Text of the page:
Roundup: Michigan Cloud, IBM’s Green Degree

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Here’s a roundup of some of some of this week’s headlines from the data center and hosting industry:

  • Michigan plans Government cloud. Michigan CIO Ken Theis details the plans that the state has toward building a massive data center designed to provide cloud computing services to state agencies, cities, counties and schools across the state.  Government Technology magazine interviews Theis, who left General Motors 11 years ago to join state government. Theis states that it could potentially be a 80,000 to 100,000 square foot facility and break ground in October 2010.  The goal is to build a cloud to provide application hosting and managed services not only for the state government, but for the public-sector as well.  Data center consolidation efforts to date by Michigan have closed 35 of 38 facilities and repurposed nearly half of its existing IT equipment.  These efforts have saved more than $19 million and reclaimed 30,000 square feet of office space, according to the state.  Michigan will use American Recovery and Reinvestment Act funds and other sources in an effort to make the new data center as green as possible.  Theis said ”No private-sector CIO wants to offshore, but right now there’s not really a good alternative. And they have the same problem now as government does: They don’t have any money.”
  • Verari FOREST container selected by Qualcomm. Verari Systems announced Tuesday that Qualcomm has selected their second-generation FOREST container solution for their most recent data center expansion.  Qualcomm vice president of Information Technology Brian Baker said “When we evaluated the cost efficiencies of operating a container versus a traditional data center, it became a natural step for us to deploy one.”  Verari’s second-generation container recently won the Uptime Institute’s 2009 Green Enterprise IT award for Energy Efficient Products: Facilities.  The Verari FOREST container houses up to 2,880 servers or 26 Petabytes of storage and the company says it can be deployed at about 50% of the capital and operating expense of traditional brick-and-mortar data centers.

  • Emerson Network Power unveils new rack power distribution units. Emerson Network power released three new rack power distribution (PDU) solutions Wednesday. The Liebert MPX adaptive rack PDU is scalable, modular and offers comprehensive remote management capabilities.  The hot-swappable power modules let IT staff make onsite configuration of rack power to suit equipment needs.  The MPX model was displayed (and in use) in the July open house for Emerson’s new St. Louis data center.  The MPX model also provides remote monitoring at the receptacle level as well as environmental monitoring. The second model, the Liebert MPH operates with the same network interface platform as the MPX and delivers real-time monitoring and control of connected loads.  The third new product is the Knurr DI-STRIP Rack PDU, and is available in both standard and HighPower models.  All three PDU products operate with the industry’s leading standard operating temperature; up to 131 degrees Fahrenheit.  Director of solutions marketing Matt Kightlinger said “The Liebert MPX allows users to reconfigure rack PDU input power, from 20 to 60 amps, and swap out, on the fly, receptacle modules as their IT equipment power requirements and plug types change over time.”  The products are available globally for order now and shipping will start in mid-September.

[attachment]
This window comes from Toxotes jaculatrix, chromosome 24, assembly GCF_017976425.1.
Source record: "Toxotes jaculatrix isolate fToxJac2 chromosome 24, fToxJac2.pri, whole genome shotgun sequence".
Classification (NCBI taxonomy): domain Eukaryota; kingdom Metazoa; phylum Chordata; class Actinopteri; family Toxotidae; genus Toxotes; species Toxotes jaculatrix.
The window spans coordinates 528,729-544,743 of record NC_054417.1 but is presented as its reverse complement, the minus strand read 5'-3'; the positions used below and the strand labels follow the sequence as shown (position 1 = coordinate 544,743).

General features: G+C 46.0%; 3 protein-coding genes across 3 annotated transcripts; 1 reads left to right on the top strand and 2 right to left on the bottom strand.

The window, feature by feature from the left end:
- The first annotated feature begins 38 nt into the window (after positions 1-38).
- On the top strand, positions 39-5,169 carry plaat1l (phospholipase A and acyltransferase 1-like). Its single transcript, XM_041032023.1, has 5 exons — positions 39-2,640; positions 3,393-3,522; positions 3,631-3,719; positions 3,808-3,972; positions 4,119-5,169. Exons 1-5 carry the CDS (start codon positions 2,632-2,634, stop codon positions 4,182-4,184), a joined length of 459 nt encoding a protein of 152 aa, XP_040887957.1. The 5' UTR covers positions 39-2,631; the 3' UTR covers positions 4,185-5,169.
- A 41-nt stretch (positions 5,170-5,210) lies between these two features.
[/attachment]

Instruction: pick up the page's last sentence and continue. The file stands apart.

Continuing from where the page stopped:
• IBM’s Green data center degree. IBM has collaborated with Metropolitan Community College (MCC) in Omaha, Nebraska to develop an Associate’s degree program focused on green data centers. IBM will provide hardware, software and online course materials to assist MCC in offering this program.  Mark Hanny, vice president of channels and alliances at IBM said ”Green has become essential to all IT organizations and this degree is designed to give students the skills they need to build more efficient data centers worldwide.”  MCC has ranked among the top 10 community colleges nationwide for 12 years in the number of IT graduates.  Courses offered in the program include networking security, applied data center management, building a secure environment, virtualization, remote access and monitoring, and 16 pieces of courseware around green technology.

About the Author

John Rath is a veteran IT professional and regular contributor at Data Center Knowledge. He has served many roles in the data center, including support, system administration, web development and facility management.

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